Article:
In the US, there have been a number of legal proceedings filed against directors as a result of poor governance of intangible assets. For example, shareholders of RSA Security Inc alleged that directors were in breach of their duty because the company had not filed for international patent protection, thereby enabling competitors to use the technology in international markets, significantly undermining financial returns.4 In another case, the Superior Court of Delaware acknowledged that corporate officers and directors may have an affirmative duty to monetise their corporation’s intangible assets, including the use of litigation if necessary.5
There’s no reason to believe that Australian directors have a lesser duty with respect to intangible assets, particularly in light of the Hayne Royal Commission and ASIC’s Director and Officer Oversight of Non-Financial Risk Report6.
When should intangibles be valued?
Ideally, companies should regularly value their material intangible assets, to help inform strategic planning and transparent, informed decision making.
Understanding the economic worth of intangibles will be particularly important in the context of developing and implementing key enterprise objectives, such as:
- commercialisation — for example licensing or selling intangible assets
- investing in R&D
- selling or buying a business
- raising capital
A practical illustration of the importance of valuing intangibles in the insolvency context, is Nortel. Nortel filed for bankruptcy in 2009. Its physical assets sold for US$3.2 billion. Its patents were noted on the balance sheet as US$31 million, but in fact sold for a staggering US$4.5 billion7.
Is there a robust methodology for valuing intangibles?
While traditional accounting methods may not be well suited to valuing intangibles, there are recognised methodologies that will reliably and accurately determine the economic worth of intangibles. These include qualitative, as well as traditional quantitative, analysis. In other words, they involve not only financial review, but also technical and legal assessments of the quality of the underlying intangible. For example, a qualitative assessment would include consideration of the:
- scope and drafting of a patent specification
- breadth of classes covered by a trade mark registration
- veracity of data
- structure and maintainability of software code.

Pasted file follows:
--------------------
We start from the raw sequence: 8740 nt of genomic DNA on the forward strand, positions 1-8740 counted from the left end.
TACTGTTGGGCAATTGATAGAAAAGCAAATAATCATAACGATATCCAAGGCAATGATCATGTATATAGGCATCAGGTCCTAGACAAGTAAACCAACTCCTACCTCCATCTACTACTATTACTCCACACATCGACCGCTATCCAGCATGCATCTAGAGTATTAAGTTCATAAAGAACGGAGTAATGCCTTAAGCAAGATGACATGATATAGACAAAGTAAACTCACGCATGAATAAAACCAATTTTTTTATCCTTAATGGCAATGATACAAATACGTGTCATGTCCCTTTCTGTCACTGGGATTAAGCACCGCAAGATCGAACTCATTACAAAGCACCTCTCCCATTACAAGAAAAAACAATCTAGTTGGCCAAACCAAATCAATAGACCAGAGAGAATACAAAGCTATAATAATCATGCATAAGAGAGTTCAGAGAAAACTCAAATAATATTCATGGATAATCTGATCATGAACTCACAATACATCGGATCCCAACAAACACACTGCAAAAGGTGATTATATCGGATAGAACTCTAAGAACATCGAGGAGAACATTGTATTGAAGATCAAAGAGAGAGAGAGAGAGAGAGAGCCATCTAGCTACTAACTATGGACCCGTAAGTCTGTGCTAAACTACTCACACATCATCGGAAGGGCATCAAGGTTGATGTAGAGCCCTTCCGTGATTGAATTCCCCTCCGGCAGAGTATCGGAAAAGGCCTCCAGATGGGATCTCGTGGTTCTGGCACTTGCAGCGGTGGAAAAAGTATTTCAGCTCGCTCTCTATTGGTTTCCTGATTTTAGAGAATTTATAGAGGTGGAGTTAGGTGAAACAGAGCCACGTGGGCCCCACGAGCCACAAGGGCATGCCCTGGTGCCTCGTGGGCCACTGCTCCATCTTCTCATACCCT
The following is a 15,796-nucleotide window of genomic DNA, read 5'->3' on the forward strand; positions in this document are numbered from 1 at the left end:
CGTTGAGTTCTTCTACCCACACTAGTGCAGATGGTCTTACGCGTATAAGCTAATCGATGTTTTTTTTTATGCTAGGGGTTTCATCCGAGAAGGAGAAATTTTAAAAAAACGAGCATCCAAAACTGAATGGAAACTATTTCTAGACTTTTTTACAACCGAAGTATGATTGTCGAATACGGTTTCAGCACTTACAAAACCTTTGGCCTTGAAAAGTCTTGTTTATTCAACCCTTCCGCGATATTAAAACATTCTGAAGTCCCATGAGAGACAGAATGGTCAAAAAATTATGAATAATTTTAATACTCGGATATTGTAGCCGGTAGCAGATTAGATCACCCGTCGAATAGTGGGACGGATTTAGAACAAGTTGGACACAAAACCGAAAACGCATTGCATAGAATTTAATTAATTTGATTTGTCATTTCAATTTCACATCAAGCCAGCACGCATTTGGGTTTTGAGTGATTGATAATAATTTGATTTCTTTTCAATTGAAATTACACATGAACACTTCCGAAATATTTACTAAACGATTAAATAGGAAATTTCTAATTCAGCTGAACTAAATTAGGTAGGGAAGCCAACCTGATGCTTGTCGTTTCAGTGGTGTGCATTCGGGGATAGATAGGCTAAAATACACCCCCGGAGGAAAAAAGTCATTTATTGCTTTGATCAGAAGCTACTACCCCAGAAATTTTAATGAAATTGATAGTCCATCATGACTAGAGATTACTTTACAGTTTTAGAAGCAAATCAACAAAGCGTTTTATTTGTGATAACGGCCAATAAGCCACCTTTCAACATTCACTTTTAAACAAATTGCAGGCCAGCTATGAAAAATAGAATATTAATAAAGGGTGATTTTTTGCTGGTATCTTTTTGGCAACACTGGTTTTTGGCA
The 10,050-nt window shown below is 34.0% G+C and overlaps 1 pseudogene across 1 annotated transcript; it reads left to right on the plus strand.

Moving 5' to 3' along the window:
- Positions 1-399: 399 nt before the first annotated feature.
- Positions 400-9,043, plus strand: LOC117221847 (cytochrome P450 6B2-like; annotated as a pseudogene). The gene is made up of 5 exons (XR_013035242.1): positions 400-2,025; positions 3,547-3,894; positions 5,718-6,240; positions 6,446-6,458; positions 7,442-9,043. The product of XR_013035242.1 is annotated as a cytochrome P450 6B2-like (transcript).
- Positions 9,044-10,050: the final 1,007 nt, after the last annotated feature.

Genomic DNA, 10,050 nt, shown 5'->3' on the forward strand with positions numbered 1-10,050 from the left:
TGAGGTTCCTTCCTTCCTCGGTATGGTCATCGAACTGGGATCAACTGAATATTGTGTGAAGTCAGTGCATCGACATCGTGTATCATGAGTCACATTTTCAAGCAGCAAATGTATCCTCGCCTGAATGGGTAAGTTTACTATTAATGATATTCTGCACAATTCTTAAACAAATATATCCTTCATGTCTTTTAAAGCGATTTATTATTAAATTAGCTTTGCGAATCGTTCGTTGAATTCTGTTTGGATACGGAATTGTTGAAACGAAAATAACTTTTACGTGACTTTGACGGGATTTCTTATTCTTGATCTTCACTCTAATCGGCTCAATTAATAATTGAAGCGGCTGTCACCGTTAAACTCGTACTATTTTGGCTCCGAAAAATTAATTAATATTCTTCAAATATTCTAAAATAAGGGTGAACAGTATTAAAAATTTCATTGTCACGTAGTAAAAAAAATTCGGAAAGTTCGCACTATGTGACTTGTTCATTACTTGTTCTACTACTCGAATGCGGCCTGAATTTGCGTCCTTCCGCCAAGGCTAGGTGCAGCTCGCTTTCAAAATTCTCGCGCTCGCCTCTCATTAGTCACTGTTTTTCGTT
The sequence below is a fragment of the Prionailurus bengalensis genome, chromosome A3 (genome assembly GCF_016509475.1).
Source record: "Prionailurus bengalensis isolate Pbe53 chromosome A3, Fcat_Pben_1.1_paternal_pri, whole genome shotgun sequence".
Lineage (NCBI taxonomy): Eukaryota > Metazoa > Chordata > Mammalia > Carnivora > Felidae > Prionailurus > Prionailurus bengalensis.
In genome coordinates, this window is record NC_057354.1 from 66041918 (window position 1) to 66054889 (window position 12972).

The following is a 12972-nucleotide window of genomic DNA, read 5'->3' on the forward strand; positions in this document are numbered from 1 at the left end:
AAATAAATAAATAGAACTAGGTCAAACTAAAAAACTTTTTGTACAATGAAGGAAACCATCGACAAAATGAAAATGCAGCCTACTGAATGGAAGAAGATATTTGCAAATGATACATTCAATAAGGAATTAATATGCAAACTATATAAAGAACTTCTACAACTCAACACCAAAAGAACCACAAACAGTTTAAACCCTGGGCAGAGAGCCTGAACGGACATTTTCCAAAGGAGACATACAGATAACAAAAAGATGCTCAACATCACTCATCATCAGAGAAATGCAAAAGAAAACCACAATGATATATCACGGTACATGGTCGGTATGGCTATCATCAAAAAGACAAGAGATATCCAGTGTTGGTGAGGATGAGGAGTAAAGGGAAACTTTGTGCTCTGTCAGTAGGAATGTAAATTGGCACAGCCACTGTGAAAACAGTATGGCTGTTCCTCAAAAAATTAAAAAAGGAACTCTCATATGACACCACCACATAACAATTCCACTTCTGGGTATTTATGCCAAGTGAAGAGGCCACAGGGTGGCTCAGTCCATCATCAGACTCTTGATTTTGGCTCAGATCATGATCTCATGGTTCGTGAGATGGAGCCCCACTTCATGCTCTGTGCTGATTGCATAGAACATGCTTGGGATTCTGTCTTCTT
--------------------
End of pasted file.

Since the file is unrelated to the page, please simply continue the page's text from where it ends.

A valuation of intangibles should comply with both accounting standards8 and recognised international guidance for IP valuation9. Ideally, a valuation should be conducted by experts with credentials in the global finance and investment industry, as well as expertise in the relevant underlying assets, for example a registered patent or trade mark attorney.
Intangible assets make a significant contribution to corporate worth.
It is possible to reliably determine the economic worth of intangibles, using rigorous and robust analysis. Understanding the quantum of value of intangible assets can deliver significant benefits in terms of competitive advantage and risk mitigation.
Directors should insist on regular reporting on key intangible assets, including the commercial value of these assets, to ensure compliance with their duty to act with care and diligence in the best interest of their organisation.
- See the definition provided by The International Glossary of Business Valuation Terms: www.nacva.com/content.asp?contentid=166#terms_i
- Aon’s Intellectual Property Solutions sponsored Ponemon Institute Study and Report: ‘2019 Intangible Assets Financial Statement Impact Comparison Report’
- Corporation Act 2001 s 180(1). A similar duty is also imposed at common law (see Australian Securities and Investment Commission v Rich  NSWSC 1229.
- RSA Security, Consolidated Civil Action, No. 18107-NC (Del. Ch. June 15, 2000).
- EI du Pont de Nemours & Co v Medtronic Vascular, Inc., No. 09-058, 2013 WL 1792824, at
*11 (Del Super Ct, Apr 24, 2013).
- Such as GAAP and IFRS
- These include the following:
- European Commission’s Report from the Expert Group on IP Valuation (https://op.europa.eu/en/publication-detail/-/publication/797124c6-08cb-4ffb-a867-13dd8a129282)
- Royal Institute of Chartered Surveyors (RICS) Professional Guidance on the Valuation of IP Rights (rics.org/oceania/upholding-professional-standards/sector-standards/valuation/valuation-of-intellectual-property-rights/)
- International Standard ISO 10668 for Brand Valuation (iso.org/standard/46032.html).